For more about Assyrian royalty, the ancient library of Nineveh, and what they have to do with Web 2.0 (at least in my strange world), see yesterday's blog.

27 May 2008

Thing 2: Predicting the Future

Want to win friends and influence people? Start telling them what life will be like for them in five, ten, or twenty years. It's a proven path to success, since the power to predict the future has made people popular for thousands of years. Of course, you don't have to actually know what's in store; all that's necessary is (a) a strong core belief that you can see into the unknown, and (b) the charisma to convince others that you can.

Whether you're reading the entrails of ritually slaughtered animals, gazing into a crystal ball, or running economics statistics, it helps that people have remarkably limited memories. Like a dog who hears only the words "treat" or "walk," those in the audience of a soothsayer remember what they want to know and forget the rest. And then they can pretend that they control the future, not you. This is why (I learned while listening to a recent podcast from the BBC radio show "In Our Time," about the ancient library of Nineveh) kings used to rely on priests and gods. The king needed to make decisions, but he was supposed to be infallible and all-knowing. Consulting a priest (who was supposed to have a direct line into divine will) was a way to seek advice without compromising his status.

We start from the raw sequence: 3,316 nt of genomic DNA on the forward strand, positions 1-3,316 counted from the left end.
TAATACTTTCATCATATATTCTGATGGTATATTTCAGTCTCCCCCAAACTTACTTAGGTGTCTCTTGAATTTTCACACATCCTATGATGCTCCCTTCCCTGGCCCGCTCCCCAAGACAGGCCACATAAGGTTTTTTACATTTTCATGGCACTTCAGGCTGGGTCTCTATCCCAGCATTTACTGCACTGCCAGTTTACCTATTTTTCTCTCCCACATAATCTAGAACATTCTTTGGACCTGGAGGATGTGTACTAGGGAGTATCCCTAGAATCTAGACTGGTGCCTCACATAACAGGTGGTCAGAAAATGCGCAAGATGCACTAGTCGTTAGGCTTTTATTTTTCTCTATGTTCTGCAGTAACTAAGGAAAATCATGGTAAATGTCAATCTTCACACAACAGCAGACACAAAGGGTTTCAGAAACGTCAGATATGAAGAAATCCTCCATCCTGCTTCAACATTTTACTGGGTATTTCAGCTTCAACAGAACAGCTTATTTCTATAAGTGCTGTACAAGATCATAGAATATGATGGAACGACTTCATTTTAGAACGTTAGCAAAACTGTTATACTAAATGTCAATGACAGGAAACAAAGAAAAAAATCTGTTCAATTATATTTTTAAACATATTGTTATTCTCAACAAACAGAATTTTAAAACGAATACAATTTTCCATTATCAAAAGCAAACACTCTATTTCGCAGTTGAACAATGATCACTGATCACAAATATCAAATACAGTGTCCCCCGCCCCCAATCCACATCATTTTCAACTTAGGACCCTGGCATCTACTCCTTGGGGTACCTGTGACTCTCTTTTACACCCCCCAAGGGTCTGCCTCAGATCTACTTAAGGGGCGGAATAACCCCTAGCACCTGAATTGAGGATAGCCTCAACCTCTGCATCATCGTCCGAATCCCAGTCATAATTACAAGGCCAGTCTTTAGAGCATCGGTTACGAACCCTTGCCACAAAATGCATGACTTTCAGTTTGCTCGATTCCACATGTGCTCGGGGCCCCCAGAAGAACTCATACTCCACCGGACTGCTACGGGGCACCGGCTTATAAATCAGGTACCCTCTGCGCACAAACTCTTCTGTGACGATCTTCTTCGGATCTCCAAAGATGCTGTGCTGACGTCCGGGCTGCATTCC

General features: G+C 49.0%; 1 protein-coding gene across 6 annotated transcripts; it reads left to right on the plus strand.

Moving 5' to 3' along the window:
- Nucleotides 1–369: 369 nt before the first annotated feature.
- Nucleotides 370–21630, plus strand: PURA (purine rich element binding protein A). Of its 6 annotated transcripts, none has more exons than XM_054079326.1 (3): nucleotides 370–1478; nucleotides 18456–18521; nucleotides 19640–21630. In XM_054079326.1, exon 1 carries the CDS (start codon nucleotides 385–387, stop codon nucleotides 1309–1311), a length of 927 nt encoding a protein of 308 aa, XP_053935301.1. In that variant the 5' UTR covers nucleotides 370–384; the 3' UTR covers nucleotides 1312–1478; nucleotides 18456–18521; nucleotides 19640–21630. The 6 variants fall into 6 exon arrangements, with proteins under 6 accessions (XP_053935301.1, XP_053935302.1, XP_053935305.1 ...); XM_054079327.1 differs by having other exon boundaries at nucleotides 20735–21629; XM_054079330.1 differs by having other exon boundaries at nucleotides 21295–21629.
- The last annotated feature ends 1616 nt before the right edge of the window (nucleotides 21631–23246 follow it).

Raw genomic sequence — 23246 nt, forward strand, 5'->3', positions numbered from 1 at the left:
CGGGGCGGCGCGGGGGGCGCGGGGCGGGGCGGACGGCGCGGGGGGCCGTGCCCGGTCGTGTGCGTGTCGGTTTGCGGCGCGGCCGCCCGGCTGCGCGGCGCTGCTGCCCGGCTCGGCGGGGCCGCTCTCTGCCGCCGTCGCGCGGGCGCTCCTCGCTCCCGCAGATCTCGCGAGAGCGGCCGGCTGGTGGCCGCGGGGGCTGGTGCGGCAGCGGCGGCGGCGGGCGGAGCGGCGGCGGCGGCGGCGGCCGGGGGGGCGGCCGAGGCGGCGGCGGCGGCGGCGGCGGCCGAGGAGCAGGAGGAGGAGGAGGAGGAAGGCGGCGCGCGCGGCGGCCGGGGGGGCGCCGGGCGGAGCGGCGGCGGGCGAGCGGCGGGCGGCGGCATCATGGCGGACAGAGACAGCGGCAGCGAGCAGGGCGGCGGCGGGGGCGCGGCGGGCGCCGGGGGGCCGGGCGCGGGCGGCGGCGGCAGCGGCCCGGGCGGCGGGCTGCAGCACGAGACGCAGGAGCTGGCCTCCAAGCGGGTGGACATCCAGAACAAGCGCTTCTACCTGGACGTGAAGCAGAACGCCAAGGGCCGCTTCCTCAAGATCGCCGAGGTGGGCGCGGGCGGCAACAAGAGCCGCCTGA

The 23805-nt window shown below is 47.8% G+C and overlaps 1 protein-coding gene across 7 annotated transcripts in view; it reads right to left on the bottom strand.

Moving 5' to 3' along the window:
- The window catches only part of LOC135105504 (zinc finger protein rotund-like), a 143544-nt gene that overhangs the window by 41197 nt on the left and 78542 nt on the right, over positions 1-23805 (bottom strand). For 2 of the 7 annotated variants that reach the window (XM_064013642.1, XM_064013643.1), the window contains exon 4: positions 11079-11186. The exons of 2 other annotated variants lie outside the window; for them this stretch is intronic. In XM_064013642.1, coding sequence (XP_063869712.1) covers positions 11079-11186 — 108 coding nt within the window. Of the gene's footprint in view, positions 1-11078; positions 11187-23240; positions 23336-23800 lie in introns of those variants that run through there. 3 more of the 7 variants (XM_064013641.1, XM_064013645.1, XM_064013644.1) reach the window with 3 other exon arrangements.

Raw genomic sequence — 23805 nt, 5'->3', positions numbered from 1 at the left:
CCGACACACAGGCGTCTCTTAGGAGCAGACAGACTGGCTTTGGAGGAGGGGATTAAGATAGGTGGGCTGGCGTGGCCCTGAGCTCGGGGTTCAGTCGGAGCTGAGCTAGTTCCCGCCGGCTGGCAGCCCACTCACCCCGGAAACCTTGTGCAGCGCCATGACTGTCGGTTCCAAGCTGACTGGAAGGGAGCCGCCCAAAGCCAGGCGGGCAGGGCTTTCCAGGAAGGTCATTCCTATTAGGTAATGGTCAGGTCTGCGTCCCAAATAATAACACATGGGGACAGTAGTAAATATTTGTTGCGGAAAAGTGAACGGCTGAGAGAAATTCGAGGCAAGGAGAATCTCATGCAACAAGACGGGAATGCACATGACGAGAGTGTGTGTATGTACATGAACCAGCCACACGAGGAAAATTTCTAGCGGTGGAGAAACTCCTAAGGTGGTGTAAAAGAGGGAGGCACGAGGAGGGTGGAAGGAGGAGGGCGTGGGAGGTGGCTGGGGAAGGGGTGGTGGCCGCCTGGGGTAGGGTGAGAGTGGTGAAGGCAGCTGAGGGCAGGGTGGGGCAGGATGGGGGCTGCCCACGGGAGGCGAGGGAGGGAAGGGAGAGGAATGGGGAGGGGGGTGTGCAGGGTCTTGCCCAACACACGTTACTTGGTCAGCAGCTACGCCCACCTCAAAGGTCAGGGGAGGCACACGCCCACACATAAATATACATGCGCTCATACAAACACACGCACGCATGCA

What does all this have to do with Web 2.0? Well, I'm on Thing 2 of the Minnesota libraries "23 Things on a Stick" program, and Thing 2 involves immersing yourself in modern soothsaying. Specifically, I watched a video recorded by Stephen Abram (who holds the title of vice-president of innovation at Sirsi-Dynix, in case you were wondering) in Melbourne, Australia, last August, and read a blog by John Blyberg (head of technology and digital initiatives at Darien Library in Connecticut). Both were very enthusiastic about Web 2.0 and what it will bring to libraries. And both were quite certain that the operative auxiliary verb was "will," not "might" or "should."

I have nothing against either of these gentlemen; in fact, I rather liked them. And I appreciated Blyberg's concise definition of Library 2.0: a way to make libraries relevant. But I was a journalist just long enough to be skeptical of anyone who seems to be selling something invisible. (Like Mr. Weasley in Harry Potter and the Chamber of Secrets, I want to see what agent is creating the magic.) Just because we want interactivity and relevance — nice nouns, but expensive pets — to be the future does not make them the future.

19 May 2008

Thing 1: Rebecca Starts a Blog

Allow me to introduce myself: I'm Rebecca Ganzel Thompson, a librarian at Metropolitan State University (hired in February 2008) who is interested in lots of different kinds of communication--but has somehow never before had a blog. So I'll look forward to sharing with you the twists and turns in my professional life over the coming months. This is just a quick "hello" entry; I'll be writing more later.